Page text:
The hunger strike ended on Jan. 28 with 245 prisoners still participating, as prisoners thought that some of their demands—like being able to make all canteen purchases and receiving more packages—would be addressed after talks with the warden. However, organizers said, the warden has not met any of their demands and the partial lockdown continues. The CDCR did not respond to questions on whether the warden held talks or backed off promises made to the strikers.

“CSP-Corcoran officials are doing all they can to return to normal program. No one knows when the 333 inmates on Facility 3C will be returned to normal program but we hope it is soon,” Thornton said. “Prison officials’ first priority is the safety and security of everyone who lives in the prison and everyone who works there.”

Corcoran prison has a history of abuse. In 1994, multiple guards blew the whistle on torture and physical abuse in the prison, reporting that guards would beat shackled people arriving from new prisons in a ritual called “greet the bus” and force prisoners to stand barefoot on hot asphalt.  Another revelation was the “gladiator fights,” where guards orchestrated fights between prisoners and bet on the winner. Some of these fights, according to whistleblowers, would end in the guards shooting prisoners who would refuse to stop fighting. At the time, the prison had the highest number of prisoner deaths in the state. The whistleblowing led to an FBI investigation into the prison—where CDCR officials were accused of trying to cover up internal evidence. Eight guards were charged with conspiring to violate the constitutional rights of prisoners but were eventually acquitted.  

Guards would beat shackled people arriving from new prisons in a ritual called “greet the bus” and force prisoners to stand barefoot on hot concrete.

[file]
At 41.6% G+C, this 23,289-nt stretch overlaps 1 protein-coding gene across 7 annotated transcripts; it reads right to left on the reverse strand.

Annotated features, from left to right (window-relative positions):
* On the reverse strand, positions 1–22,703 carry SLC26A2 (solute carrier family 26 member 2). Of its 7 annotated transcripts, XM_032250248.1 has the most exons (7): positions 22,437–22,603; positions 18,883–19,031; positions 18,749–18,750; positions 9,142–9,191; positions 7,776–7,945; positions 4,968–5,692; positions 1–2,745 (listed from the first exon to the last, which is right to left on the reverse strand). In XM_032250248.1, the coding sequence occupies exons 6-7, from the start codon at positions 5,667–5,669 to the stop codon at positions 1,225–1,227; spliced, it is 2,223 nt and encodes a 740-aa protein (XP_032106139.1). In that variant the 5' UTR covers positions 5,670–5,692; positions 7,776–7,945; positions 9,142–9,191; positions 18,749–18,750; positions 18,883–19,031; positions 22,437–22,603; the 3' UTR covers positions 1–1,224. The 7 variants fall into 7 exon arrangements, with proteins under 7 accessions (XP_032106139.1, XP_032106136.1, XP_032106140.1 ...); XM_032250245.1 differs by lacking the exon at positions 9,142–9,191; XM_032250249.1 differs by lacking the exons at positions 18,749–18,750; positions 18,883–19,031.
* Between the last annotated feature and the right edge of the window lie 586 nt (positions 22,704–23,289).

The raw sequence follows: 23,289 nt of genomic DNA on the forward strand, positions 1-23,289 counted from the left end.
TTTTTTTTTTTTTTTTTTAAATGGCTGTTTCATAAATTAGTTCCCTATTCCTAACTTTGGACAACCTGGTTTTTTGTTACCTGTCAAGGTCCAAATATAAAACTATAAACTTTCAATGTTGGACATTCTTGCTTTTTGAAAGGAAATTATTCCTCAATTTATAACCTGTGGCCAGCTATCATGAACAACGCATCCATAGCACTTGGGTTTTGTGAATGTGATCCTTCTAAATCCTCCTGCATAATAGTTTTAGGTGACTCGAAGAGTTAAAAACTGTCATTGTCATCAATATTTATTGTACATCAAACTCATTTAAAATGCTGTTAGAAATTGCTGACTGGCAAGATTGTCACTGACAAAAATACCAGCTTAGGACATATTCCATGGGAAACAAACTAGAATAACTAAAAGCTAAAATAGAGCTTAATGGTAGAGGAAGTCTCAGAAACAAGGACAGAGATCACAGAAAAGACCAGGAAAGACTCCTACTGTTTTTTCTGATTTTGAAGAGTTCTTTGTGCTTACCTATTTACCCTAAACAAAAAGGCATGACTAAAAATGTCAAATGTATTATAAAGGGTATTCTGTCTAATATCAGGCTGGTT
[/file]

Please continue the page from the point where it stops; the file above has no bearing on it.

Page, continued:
Widespread hunger strikes aren’t unheard of in California. One of the largest prison strikes in U.S. history occurred in 2013 when 30,000 people in the state’s prisons refused meals and refused to work to protest indefinite solitary confinement. The 2013 strike was a follow-up to a smaller hunger strike in 2011 to protest solitary confinement. People held in California’s local jails have also organized hunger strikes in recent years to protest the jails’ use of solitary. Across the country, jails and prisons lock down units and sometimes entire prisons for days, weeks, or months with little to no notice to prisoners or family members. For most facilities, it is essentially like putting an entire unit or prison on solitary confinement until further notice: Prisoners are locked in their cells for 23 hours a day, often eating in there and only coming out for the bare necessities, if that.

“Group punishment like this is not atypical,” Brooke said. “This isn’t an extraordinary occurrence. Sometimes whole blocks are locked down for a whole year at a time. And it largely goes licensed and justified by the state’s culture of violence, by the way it defines people according to gang ‘affiliation.’ And with no regard whatsoever for actual de-escalation or dealing with harm.”

These conditions can push prisoners to put their bodies on the line, Brooke said.

“To actually be long-term lifers and face that level of helplessness, that’s why so many prisoners find it so easy to go on hunger strike and devour themselves in an act of resistance. … There’s nothing left,” Brooke explained. “So why not destroy yourself and let your heart be eaten alive?”